With Brent Mydland only months into his 11-year tenure and with new songs from the forthcoming Go to Heaven entering the rotation, the Grateful Dead that pulled into Chicago’s Uptown Theatre on Dec. 3, 1979, was a band in transition and on a mission.
That mission was accomplished on this evening, which achieved official-release status with the appearance of Dave’s Picks Volume 31, a three-disc affair that presents the entire show along with three tracks from the following evening. The gem of this triptych is “Jam,” a 10-minute, on-the-fly composition that demonstrates the new version of the band was already deep into ensemble groupthink mode. Driven by Mydland, guitarist Jerry Garcia and bassist Phil Lesh, this aural exploration never gets lost as it bounces along on an up-tempo groove that makes the listener wish the Dead had thrown caution more often in the last half of its career.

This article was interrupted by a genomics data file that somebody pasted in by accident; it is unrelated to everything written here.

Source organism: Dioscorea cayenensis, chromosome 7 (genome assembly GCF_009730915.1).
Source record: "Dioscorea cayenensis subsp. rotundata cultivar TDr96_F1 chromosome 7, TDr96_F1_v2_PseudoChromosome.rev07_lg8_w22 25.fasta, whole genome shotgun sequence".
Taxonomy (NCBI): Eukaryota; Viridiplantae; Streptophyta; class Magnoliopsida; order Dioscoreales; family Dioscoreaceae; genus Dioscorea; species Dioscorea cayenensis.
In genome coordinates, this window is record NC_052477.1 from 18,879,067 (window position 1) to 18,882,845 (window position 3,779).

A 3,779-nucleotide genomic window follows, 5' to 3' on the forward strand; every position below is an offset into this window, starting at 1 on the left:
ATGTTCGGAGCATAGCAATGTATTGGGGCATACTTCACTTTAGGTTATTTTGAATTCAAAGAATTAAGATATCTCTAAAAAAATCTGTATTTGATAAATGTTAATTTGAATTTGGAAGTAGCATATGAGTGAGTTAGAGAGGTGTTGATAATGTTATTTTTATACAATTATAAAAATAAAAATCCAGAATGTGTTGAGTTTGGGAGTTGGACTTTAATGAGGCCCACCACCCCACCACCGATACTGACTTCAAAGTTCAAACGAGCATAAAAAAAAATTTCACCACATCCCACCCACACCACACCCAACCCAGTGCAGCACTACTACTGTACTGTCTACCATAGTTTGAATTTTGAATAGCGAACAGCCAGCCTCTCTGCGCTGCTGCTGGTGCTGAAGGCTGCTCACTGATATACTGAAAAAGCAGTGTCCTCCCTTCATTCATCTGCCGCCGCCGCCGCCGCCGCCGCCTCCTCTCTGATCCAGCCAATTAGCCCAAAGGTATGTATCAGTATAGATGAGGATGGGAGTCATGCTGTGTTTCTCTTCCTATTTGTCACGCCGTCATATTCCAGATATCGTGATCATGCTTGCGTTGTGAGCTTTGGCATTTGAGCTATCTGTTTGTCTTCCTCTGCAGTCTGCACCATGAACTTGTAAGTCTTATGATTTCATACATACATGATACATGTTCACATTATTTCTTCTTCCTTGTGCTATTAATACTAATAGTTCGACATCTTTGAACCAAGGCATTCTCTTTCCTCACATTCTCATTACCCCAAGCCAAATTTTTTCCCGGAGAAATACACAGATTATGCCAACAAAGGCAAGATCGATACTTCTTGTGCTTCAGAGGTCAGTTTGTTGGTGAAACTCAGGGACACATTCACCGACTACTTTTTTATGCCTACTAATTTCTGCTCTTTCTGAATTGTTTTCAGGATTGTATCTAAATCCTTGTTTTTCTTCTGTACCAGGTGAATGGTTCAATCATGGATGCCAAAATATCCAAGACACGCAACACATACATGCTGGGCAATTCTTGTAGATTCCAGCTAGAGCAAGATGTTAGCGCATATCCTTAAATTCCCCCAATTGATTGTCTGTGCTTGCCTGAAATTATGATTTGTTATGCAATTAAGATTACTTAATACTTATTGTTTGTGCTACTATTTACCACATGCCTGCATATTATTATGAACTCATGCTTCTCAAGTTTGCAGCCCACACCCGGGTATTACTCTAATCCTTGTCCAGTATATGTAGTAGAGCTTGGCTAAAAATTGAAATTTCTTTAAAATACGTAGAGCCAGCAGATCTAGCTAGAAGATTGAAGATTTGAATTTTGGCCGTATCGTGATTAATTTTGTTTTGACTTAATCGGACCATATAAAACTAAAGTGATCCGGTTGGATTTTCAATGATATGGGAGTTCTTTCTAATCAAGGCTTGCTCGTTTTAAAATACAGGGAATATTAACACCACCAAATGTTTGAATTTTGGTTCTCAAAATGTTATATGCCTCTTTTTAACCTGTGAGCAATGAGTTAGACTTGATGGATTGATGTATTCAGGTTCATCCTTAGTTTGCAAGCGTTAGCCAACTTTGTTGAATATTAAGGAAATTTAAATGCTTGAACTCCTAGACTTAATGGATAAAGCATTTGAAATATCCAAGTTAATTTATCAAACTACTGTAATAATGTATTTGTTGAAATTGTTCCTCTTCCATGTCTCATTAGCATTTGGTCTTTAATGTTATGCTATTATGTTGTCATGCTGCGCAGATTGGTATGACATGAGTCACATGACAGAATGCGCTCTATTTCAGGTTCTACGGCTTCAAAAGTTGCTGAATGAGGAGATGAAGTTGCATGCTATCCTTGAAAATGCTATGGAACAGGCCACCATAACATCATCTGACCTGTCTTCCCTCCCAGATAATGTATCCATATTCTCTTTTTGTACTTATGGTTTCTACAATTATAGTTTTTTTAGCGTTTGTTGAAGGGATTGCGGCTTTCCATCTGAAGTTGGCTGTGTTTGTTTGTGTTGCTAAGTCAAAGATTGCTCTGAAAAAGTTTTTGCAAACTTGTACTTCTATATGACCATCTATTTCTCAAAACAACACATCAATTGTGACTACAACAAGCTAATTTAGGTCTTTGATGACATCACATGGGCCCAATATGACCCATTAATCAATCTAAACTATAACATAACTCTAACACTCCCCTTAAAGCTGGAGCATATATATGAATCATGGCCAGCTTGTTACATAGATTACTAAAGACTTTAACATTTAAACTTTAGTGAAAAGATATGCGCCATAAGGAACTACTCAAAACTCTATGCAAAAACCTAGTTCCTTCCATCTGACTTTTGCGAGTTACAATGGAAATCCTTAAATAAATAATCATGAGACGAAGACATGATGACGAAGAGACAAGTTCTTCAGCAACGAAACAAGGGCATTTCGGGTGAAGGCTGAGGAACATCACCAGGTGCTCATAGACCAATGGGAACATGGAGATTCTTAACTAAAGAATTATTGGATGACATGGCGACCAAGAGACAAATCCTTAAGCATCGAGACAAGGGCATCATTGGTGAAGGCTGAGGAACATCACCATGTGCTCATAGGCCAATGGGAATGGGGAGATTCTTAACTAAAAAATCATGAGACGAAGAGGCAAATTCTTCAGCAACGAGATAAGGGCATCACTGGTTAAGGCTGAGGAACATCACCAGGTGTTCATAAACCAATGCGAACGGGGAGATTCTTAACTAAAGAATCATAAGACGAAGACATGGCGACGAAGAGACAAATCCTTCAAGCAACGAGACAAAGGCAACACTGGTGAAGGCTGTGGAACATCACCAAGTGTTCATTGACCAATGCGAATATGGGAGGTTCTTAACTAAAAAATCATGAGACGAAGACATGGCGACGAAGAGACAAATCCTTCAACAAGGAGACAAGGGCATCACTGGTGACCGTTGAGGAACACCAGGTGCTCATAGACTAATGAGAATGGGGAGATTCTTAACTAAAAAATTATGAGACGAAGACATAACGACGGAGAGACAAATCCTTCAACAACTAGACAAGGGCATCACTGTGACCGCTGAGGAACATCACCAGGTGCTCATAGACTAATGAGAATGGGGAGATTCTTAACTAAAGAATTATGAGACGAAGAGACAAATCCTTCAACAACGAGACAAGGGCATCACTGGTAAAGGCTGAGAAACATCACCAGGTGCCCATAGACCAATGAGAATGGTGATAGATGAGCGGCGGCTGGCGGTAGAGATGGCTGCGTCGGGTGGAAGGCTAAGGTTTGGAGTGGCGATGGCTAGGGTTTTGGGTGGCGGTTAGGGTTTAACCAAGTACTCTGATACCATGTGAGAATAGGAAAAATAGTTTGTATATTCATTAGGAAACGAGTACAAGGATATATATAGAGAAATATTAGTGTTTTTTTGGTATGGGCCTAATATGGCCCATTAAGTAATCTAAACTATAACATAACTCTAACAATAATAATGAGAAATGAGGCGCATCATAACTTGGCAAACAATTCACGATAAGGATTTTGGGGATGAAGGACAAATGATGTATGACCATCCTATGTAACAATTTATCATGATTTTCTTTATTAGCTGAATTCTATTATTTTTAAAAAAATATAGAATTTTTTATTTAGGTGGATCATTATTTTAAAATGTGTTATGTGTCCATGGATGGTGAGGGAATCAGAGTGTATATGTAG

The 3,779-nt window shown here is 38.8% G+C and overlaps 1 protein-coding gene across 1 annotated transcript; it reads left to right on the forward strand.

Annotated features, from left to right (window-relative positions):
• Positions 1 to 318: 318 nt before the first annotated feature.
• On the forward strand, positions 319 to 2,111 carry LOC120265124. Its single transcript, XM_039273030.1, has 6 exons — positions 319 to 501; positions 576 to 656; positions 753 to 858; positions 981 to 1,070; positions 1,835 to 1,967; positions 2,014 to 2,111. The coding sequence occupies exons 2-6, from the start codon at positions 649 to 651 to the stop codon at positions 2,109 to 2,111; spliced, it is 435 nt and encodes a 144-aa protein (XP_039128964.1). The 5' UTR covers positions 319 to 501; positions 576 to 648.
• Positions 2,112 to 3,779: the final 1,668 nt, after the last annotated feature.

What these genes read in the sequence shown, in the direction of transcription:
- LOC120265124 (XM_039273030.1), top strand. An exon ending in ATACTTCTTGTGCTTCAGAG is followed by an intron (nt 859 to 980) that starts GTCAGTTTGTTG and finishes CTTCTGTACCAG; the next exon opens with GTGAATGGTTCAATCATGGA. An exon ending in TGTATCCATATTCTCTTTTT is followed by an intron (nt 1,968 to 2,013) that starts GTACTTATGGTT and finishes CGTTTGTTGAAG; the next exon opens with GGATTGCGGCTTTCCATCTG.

The main event opens with the first of four Go to Heaventracks and the nascent “Alabama Getaway” runs for seven full minutes. The entire first set is a speeding ticket waiting for anyone who plays this in the car as the band revs up outstanding versions of “Brown-Eyed Women,” “It’s All Over Now,” “Jack-A-Row” and seven other tracks both new (an 11-minute “Althea”) and old (Marty Robbins’ “El Paso”) that serve as a reminder first sets used to occasionally outshine second helpings.
But this entire show sparkles and is limited only by Garcia’s ragged-out voice, which he struggles to control making for some difficult-to-swallow vocal moments, as on “Wharf Rat.” There’s also a jarring, low-quality audience patch that mars an otherwise-outstanding, 27-minute tour through “Scarlet Begonias”->“Fire on the Mountain.”
This band-aid notwithstanding, the sound is as sterling as the musical performance. Even “Space,” a two-minute, full-band deluge is spectacular as it leads unexpectedly into “Lost Sailor,” which morphs into an embryonic “Saint of Circumstance” sporting scratch lyrics that were thankfully revised.
“Truckin’” is a monster that ends with a build-and-release crescendo so intense it signaled the concert’s end. The band sounds exhausted on the “Johnny B. Goode” encore that follows, but this in-concert recording leaves no doubt everyone left Chicago that evening feeling really fine.